Tuesday, December 13, 2016

The Long Journey Back to Gratitude

“Nothing taken for granted,
Everything received with gratitude,
Everything passed on with grace.”
— G. K. Chesterton (1874–1936)
At the end of a long year (and I’m not one to think of all years as ‘long’) I’ve been left with the recurring feeling that I’m missing something. That something is gratitude. Not saying this applies to everyone, though it could be applicable to anyone.
You see, not unlike many others, I’ve probably got reason to wonder when life will work out. I know I have many reasons to be grateful — certainly too many to count — but gratitude, as a disposition of character, I’ve found, is not as simple as that.
Sometimes the more we know we ought to be grateful the harder gratitude is, because of the awkward relationship we have with guilt. We know we’re blessed beyond measure, but that knowledge doesn’t shift the deep-seated subjective experience with which we must navigate. Something deeper in our soul is upset, and without attending to that first, sustained gratitude seems impossible.
When we’re on that long journey back to gratitude — knowing we ought to be grateful, but have some way to travel to get there — it’s no good feeling guilty. Guilt doesn’t help. It’s a boomerang back into complaint, because we are, of a sense, complaining about ourselves. It might seem right, but it doesn’t help.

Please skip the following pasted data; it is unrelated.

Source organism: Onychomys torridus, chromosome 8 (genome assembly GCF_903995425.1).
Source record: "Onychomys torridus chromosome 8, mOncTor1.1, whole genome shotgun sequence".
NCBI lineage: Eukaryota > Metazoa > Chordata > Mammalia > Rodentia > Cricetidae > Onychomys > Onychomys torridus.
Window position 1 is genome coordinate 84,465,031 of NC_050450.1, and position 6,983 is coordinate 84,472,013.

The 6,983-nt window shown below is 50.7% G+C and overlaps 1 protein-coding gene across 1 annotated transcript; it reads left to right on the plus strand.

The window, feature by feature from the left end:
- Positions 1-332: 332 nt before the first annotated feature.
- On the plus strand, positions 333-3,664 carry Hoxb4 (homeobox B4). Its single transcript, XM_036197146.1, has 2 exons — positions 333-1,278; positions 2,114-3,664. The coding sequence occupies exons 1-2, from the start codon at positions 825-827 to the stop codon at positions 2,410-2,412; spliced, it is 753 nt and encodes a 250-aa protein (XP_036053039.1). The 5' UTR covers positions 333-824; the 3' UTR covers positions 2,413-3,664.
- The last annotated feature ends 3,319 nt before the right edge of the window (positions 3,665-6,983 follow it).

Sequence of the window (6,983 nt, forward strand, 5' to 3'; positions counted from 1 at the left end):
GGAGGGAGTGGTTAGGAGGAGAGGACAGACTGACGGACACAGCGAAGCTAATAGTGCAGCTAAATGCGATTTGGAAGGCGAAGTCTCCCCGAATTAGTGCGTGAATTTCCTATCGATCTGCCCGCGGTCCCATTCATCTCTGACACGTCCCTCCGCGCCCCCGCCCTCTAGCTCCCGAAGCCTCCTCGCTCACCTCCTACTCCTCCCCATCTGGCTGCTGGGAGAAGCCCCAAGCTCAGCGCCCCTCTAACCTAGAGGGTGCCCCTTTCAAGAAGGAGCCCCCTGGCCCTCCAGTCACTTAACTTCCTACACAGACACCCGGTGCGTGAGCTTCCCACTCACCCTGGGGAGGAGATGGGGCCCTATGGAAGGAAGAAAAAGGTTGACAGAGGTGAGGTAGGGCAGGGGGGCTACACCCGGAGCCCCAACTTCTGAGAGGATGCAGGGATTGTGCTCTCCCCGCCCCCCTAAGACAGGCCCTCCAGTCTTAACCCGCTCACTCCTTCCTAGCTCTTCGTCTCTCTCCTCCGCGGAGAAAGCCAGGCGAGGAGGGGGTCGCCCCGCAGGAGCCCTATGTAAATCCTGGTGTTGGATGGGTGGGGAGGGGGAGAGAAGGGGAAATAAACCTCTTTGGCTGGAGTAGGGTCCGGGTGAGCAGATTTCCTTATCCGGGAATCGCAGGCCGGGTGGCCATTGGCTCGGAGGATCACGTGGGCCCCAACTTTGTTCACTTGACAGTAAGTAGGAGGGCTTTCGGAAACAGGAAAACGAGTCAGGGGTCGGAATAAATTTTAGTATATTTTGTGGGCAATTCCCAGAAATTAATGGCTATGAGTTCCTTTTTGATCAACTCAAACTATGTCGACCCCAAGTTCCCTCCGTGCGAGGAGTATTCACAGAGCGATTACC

Instead, we need to be gentle with ourselves. Of an order, we’ve already identified with the need to repent — to change our minds, as impetus for a change in behaviour. We’ve recognised where we’re at, and where we would rather be. We know what would honour God, as much as knowing where we’re falling short.
There is no condemnation for those who are on their way back to that halcyon of places: gratitude.
Knowing that being in that happy place, in spite of anything that happens to us, will deliver much, not only as God-worship, but specifically as a worship that converts into service, which is love, which converts to joy, which sustains our gratitude, even to the overflowing of our cups.
We enter gratitude in a sustained way when we give equal credence to how we really feel along with intentionally choosing joy.
Where the Chesterton quote fits in the present discussion is how life is received, overall — i.e. with gratitude. When we challenge every assumption, and completely overhaul every expectation, we stop taking things for granted. Barriers to indifferent perception are removed. Then we may receive everything with an openly grateful disposition of spirit.
Gratitude is a disposition of spirit. It’s nothing tried or perfected. It’s nothing if not a product of the joyful spirituality of simplicity. Nothing needed to be added to us.
When we arrive at gratitude we’re then poised to pass everything on with grace.
One thing, this thing, God will bless: the ardent endeavour to traverse the entire journey to the daily destination of gratitude.
The determination to arrive at the daily destination of gratitude is piqued most of all through enduring a hard season where complaint always fell short of something better.
Great is our direction when we’re directed toward gratitude and the way there is via joy.

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